Wednesday, April 27, 2011

Changing Personas


This isn't easy. It's not easy for people or for organizations.

A marketing persona is the posture or approach or attitude you bring to the market. Your strategy might be speed or generosity or petulance. Over time, we tend to adopt the ones that work for us and abandon the others.

A scrappy startup has a persona of thumbing its nose at competitors and convention. It works. They do it more. Then, one day, the startup is actually the dominant player, and there's no one to thumb. A new persona is needed, or the company fails.

A cute kid starts out using the cute kid persona to get attention, treats and preferential treatment. Then he or she grows up and maybe isn't so cute any more. Suddenly, all the tricks that worked before don't seem to work now. No longer cute, now just angry.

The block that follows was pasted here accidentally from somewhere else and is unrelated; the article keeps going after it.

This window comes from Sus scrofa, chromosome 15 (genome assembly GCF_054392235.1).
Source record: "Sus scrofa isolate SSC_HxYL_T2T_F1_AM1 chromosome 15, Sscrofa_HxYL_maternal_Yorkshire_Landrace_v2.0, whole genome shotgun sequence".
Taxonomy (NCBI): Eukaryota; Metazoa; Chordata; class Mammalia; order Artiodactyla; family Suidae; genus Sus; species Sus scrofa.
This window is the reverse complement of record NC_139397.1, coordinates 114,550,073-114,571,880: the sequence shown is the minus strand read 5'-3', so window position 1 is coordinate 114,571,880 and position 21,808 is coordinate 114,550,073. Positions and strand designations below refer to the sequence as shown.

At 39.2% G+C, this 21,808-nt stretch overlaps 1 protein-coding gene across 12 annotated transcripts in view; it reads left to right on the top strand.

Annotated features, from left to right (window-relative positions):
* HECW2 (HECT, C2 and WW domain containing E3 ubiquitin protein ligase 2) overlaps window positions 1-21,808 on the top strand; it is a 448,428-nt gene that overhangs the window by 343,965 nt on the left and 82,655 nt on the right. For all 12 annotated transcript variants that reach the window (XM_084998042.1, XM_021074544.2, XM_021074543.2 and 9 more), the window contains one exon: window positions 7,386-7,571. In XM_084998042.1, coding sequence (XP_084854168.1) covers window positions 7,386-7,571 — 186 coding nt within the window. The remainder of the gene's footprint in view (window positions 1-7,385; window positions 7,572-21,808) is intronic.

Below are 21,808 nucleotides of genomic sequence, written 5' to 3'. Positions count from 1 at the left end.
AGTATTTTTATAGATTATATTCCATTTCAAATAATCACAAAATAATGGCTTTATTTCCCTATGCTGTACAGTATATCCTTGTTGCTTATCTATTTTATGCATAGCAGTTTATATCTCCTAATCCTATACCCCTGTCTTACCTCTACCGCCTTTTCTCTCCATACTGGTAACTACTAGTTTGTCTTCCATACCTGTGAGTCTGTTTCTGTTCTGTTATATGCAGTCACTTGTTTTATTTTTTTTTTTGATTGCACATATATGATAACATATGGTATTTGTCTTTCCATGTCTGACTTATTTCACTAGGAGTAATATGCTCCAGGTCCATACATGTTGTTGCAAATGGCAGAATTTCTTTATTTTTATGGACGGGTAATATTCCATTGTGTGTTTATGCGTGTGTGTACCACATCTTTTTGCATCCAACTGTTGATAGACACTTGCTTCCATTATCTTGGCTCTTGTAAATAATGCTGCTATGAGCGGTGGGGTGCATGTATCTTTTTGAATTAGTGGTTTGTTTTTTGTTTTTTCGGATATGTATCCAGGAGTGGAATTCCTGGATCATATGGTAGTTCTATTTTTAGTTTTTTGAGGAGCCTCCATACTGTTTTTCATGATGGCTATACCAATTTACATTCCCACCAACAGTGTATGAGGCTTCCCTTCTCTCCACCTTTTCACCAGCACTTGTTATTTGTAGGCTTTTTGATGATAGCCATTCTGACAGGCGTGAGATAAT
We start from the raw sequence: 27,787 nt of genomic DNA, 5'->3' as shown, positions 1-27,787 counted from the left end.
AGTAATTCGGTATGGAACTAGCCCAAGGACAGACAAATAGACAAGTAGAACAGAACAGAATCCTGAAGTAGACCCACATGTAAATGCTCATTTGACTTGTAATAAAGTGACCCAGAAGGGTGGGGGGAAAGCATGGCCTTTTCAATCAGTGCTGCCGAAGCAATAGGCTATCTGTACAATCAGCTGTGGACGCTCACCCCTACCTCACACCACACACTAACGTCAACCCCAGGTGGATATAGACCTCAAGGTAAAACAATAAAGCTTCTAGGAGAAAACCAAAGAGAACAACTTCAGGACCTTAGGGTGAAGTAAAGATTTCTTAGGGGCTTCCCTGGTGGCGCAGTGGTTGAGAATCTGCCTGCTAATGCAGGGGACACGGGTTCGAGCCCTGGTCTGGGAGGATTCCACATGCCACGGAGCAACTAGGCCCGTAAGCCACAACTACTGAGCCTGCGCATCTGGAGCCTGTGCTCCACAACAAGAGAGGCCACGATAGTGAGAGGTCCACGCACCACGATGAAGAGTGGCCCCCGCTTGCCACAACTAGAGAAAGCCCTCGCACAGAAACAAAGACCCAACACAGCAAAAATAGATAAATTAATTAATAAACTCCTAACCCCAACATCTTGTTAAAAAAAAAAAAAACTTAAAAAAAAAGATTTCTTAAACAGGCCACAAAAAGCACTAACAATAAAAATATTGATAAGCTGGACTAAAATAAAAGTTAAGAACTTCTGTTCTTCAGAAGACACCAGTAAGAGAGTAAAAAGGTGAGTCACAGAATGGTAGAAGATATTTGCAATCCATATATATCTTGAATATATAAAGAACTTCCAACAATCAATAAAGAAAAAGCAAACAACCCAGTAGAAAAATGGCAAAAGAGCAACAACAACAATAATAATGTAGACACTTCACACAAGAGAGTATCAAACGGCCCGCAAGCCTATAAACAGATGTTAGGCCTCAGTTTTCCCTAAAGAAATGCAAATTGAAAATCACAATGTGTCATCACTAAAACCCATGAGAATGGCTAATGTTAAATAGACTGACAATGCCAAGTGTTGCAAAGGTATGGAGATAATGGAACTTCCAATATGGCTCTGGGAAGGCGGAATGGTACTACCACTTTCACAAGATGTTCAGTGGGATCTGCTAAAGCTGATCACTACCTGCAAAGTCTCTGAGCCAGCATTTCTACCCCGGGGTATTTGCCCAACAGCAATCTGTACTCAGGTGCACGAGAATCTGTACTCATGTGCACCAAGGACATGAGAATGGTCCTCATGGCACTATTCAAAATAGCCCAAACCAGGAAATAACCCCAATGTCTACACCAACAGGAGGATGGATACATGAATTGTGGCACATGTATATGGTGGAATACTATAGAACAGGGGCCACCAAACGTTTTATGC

A non-profit gets a boost at first because it's the new one, the untested, the great hope. The persona of insurgent fits them well. There are foundations and grants for innovators. A few years later, those grantors aren't so interested anymore, because they only fund the new. If the non-profit wants to keep growing, it will have to change its marketing story and attitude and posture so it appeals to the middle, not the edges.

Someone has success with pouting, with being hard to please, with occasional bits of bitterness. We want to soothe and entertain and please him, so the persona is effective. And then we don't any more. Switch the method you use to get attention or get used to being lonely.

Acknowledging the urgency of the problem and being aware of the need to change personas is the critical turning point for any of these marketers. Once you can see how a game that used to work has ceased to work, then, and only then, can you dream up a new game, a better one.

Please don't tell me about authenticity. Brands and personas are made, not born, and we use them because they work, not because our DNA ordains us to. When they stop working, it's time to change them.

Being comfortable with the familiar persona you see in the mirror is not the same as having an appearance that helps you reach your goals. 
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1 comment:

  1. Do you know a song called "Memory"?

    ReplyDelete